Epiphysiolysis capitis femoris (ECF)
Juvenile epiphyseal detachment, adolescent epiphysiolysis, epiphyseal detachment, epiphysesolysis, epiphysesolysis
Epiphyseolysis capitis femoris is understood to be the detachment and sliding or tilting of the head of the femoral neck in the growth plate from the femoral neck. This clinical picture occurs during the puberty and is rarely acute, but rather over weeks and months.
This disease is a separate clinical picture of the adolescent age. It usually occurs between the ages of 9 and the end of growth.
Boys tend to develop epiphysiolysis more often. The ratio between male and female is 3: 1. In about 50% of all cases, the disease occurs on both sides.
The probability of the occurrence of this disease is around 1: 10,000, whereby - as already mentioned, male adolescents are more frequently affected.
imminens (= threatening)
This is an incipient epiphyseal detachment, which can only be recognized by X-ray diagnosis as a loosened epiphyseal plate.
acute form (= suddenly, immediately: less often)
This leads to a complete detachment of the growth plate (= epiphyseal plate)
lenta form (= creeping, delayed: more frequent)
This leads to an increasing loosening of the epiphyseal plate (= growth plate), which is caused by the slow sliding of the femoral head from the thigh bone
There are no clear risk factors for a Epiphysiolysis capitis femoris define. Nevertheless, it is assumed that a disturbance in the hormonal balance of the growth hormones can largely be made responsible for the development, since this imbalance can in turn cause a disturbance in the area of the growth plate.
The affected children also suffer from excessive weight (= dystrophia adiposogenitalis), delayed sexual maturation or, more rarely, from tall stature, which in turn confirms the importance of hormonal factors.
Cause and course
A distinction is made between the three different forms mentioned above Epiphysiolysis capitis femoris. The acute form, which occurs less frequently than the lenta form, for example, has a less favorable course. In the course of the illness, the sudden occurrence can result in total failure. The affected patients suddenly collapse and are no longer able to walk.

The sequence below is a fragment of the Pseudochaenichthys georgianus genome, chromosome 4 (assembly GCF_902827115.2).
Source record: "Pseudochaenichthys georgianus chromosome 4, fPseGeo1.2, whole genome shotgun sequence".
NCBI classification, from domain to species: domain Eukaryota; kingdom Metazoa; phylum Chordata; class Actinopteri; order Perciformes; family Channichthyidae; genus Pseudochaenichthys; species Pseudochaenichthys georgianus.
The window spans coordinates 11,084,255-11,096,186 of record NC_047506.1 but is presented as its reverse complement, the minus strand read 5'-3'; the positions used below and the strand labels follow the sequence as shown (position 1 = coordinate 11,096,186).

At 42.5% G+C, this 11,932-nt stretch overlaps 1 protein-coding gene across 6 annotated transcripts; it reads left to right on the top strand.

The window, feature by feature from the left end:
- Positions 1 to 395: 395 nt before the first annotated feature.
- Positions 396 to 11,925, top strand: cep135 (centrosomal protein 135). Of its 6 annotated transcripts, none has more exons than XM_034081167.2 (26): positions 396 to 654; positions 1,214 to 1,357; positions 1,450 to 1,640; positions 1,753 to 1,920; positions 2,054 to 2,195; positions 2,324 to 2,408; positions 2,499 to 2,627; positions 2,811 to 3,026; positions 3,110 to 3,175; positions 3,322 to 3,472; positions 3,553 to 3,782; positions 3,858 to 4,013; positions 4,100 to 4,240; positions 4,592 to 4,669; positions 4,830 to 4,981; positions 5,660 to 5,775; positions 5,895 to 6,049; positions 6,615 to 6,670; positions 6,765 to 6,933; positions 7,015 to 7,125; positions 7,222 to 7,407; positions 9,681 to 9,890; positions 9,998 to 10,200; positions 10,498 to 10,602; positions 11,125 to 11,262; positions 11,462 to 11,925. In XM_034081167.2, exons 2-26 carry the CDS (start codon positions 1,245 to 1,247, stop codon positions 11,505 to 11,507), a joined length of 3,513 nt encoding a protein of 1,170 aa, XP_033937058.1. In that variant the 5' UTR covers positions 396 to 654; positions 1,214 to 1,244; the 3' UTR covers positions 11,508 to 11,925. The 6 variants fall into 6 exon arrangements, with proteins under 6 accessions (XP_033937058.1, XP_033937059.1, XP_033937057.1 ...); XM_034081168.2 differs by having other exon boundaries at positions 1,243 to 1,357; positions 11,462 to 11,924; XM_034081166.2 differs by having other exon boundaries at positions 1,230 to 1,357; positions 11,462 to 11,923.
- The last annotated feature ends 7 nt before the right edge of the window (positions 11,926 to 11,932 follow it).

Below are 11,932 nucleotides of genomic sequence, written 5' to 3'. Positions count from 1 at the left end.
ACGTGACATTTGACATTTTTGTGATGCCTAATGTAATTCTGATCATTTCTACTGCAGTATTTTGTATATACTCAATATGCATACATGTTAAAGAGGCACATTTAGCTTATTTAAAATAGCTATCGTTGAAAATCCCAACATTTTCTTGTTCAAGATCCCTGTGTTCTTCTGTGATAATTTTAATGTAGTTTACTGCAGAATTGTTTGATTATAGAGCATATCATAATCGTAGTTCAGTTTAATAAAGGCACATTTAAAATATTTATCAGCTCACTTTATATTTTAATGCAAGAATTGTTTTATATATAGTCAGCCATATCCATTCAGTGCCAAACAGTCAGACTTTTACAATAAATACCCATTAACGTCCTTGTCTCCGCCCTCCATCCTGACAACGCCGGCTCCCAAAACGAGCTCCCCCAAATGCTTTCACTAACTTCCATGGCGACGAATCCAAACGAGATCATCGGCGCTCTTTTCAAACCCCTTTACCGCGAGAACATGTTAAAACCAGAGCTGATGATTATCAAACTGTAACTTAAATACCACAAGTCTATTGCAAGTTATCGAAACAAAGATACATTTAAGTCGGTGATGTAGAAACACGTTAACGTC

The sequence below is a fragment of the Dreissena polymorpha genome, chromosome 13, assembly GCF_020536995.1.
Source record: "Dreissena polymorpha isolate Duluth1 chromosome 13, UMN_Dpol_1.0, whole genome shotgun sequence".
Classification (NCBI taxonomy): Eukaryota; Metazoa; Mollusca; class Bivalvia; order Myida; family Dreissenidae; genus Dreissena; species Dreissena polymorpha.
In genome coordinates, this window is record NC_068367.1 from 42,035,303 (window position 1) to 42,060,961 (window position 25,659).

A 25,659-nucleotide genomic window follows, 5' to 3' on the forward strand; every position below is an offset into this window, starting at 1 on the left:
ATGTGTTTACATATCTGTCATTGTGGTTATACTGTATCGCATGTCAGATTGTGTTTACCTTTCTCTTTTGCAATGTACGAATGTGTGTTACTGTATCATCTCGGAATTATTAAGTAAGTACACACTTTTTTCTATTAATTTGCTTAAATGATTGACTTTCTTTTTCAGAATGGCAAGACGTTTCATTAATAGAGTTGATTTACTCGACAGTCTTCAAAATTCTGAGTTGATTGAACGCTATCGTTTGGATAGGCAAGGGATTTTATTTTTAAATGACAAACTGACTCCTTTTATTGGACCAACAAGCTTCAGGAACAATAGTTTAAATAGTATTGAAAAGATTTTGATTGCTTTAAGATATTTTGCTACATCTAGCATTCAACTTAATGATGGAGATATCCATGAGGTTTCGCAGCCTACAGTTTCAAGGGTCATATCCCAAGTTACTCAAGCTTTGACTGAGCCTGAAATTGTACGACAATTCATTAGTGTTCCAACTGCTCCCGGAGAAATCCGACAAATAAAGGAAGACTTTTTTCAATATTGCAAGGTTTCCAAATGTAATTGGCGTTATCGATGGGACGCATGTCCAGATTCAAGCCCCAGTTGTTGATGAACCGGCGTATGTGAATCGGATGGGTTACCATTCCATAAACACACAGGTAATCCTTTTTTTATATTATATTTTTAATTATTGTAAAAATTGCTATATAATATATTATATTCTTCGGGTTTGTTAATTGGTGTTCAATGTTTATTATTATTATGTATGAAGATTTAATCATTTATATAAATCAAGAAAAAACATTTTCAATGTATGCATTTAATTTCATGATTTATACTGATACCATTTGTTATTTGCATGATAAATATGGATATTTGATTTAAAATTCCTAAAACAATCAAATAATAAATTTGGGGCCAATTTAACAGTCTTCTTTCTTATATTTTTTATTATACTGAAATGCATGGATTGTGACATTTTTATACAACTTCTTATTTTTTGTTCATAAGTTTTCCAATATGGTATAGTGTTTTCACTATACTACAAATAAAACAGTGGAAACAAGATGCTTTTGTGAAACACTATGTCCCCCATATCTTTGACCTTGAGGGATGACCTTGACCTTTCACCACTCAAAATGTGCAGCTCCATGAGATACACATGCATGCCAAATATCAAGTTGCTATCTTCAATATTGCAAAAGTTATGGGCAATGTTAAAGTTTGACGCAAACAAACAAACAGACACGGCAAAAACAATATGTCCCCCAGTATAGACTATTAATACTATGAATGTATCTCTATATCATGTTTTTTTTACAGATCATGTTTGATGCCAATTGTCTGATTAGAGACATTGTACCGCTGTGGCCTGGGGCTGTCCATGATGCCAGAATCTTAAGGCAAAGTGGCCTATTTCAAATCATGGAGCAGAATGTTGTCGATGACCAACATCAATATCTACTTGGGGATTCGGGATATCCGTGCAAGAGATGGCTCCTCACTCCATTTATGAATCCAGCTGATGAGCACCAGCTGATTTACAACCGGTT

Due to the primarily critical blood supply, which can be seen in the right picture, a femoral head necrosis (= death of the femoral head) can occur due to the complete detachment of the epiphyseal plate. Such femoral head necrosis occurs in about 80% of all cases. The typical Causes of femoral head necrosis are increased alcohol consumption and metabolic disorders.
The course of the Lenta shape is individually different. The course of the disease ranges from complete slipping of the femoral head to complete standstill of the disease. As a rule, the femoral head area near the pelvis remains in the acetabulum, while the femoral neck slides upwards in the area of the growth plate.
As a rule, adolescent patients complain of knee pain, usually in the knee joint or the front of the thigh. Since these pains often cannot be distinguished from other knee pains, it often takes some time Epipysiolysis capitis femoris initially remains undetected. In the more advanced stage, it is noticeable that patients tire more quickly and suffer from painful restrictions on movement. Ultimately, this also results in an increasing (gentle) limping. In more advanced stages, the disease can also lead to leg shortening and external rotation malalignments (e.g. as part of the flexion process; = positive turning man sign).